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The army of the USSR


Soviet Union : Defense
Soviet Union : Defense

The USSR had the largest armed forces in the world and, indeed, the largest peacetime military establishment in history. They were controlled by the Ministry of Defense, which was commanded and administered almost exclusively by career military officers, virtually all of whom belonged to the CPSU. The uniformed military were well represented in government and CPSU policy bodies and had a good deal of say on national security policy; their advice was generally not welcomed on other issues.

Military service was compulsory in the Soviet Union for all males beginning at the age of 18. The terms were changed repeatedly, but from the late 1960s onward conscripts served for three years in the navy and for two years in other units. Total military manpower in 1989, not counting KGB and MVD troops, was estimated to be 4,178,000. The largest branch of the forces, with 1,596,000 troops, was the ground forces. The USSR also had an air defense of 502,000 troops; a navy of 462,000; an air force of 330,000; and strategic rocket forces of 287,000. About 1 million persons in service were in construction battalions, special railroad detachments, and support units.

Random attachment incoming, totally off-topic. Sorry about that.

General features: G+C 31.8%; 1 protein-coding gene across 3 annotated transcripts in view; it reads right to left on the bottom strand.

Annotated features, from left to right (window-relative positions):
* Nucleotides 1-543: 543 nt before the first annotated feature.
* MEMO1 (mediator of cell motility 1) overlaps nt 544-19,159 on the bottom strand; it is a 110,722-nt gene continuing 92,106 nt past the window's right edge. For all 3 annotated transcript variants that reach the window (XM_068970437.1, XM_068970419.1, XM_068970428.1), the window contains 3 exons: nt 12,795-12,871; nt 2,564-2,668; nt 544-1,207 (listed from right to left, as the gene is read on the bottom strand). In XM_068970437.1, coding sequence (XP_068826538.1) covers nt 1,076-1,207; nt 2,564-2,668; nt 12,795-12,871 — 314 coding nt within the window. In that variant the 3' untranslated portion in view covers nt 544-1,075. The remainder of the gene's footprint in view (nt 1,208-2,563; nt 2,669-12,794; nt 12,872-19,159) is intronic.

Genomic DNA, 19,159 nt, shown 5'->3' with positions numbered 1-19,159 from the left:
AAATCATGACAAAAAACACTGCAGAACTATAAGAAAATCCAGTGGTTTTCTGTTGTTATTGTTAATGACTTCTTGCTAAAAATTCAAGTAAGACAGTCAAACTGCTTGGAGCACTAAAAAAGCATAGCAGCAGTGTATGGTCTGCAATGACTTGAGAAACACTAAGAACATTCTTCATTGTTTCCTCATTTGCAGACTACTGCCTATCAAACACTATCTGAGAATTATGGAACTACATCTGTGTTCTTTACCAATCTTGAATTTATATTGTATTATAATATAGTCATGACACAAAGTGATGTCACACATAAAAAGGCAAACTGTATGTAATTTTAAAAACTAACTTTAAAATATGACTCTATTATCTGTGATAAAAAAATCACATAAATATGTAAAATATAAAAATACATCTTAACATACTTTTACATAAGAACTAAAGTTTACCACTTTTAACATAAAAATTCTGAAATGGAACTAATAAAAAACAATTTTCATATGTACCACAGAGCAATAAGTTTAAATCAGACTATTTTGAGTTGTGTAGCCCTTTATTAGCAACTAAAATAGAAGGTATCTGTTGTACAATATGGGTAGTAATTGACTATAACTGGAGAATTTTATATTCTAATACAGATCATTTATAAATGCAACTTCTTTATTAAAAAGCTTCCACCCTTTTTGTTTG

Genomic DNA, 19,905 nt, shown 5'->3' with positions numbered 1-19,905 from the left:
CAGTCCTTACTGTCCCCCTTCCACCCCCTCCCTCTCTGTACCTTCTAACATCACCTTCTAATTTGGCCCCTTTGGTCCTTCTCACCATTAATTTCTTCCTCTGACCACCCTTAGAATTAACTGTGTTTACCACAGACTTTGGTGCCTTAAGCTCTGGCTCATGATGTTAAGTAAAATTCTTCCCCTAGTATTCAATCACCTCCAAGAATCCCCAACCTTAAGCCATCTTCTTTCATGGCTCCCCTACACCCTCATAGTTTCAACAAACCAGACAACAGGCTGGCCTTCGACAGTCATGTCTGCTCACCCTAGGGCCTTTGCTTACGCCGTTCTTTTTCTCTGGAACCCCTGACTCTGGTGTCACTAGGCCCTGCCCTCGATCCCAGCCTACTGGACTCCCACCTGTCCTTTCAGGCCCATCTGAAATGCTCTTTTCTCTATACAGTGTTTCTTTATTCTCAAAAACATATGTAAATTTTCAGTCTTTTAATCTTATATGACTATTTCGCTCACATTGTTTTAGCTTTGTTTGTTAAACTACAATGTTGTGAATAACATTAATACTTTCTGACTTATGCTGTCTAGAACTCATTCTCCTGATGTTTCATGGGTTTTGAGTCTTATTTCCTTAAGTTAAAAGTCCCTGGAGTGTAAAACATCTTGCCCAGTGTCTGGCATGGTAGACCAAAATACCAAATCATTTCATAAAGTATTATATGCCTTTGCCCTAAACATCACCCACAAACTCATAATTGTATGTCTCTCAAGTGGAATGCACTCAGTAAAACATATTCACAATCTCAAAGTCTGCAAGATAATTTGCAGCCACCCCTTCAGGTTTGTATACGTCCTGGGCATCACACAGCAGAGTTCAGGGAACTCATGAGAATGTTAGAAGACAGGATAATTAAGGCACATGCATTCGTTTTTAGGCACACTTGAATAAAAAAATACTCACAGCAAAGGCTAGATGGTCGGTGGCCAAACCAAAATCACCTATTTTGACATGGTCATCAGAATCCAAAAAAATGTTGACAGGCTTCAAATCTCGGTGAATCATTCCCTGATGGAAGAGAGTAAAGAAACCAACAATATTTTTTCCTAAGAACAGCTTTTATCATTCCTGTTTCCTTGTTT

Approximately 500,000 Soviet troops were stationed in four East European countries—East Germany, Poland, Czechoslovakia, and Hungary—and smaller contingents were temporarily based in allied countries in the developing world.

As a result of years of investment in defense research, development, and production, the forces had gigantic stocks of hardware. In 1989 the USSR was believed to deploy more than 60,000 tanks, 6800 combat aircraft, 620 major surface ships and submarines, 8500 surface-to-air missiles, and 2400 intercontinental and submarine-launched strategic missiles loaded with nuclear warheads.

Starting more slowly than the United States, the Soviets’ nuclear arsenal overtook the Americans’ in size in the mid-1970s and peaked at about 45,000 weapons in 1986; about 10,100 of those warheads were strategic weapons designed to strike the enemy’s home base, and the rest were tactical weapons for use on the battlefield. Largely because of arms-control agreements with the West, the Soviet nuclear stockpile was reduced to about 40,000 weapons in 1989 and 35,000 in 1991. Most strategic forces were stored at bases and launch sites in interior locations in Ukraine, Belorussia, Kazakhstan, and the RSFSR. Tactical weapons were widely dispersed, and thousands were held by Soviet forces in Eastern Europe. "USSR" © Emmanuel BUCHOT, Encarta, Wikipedia.

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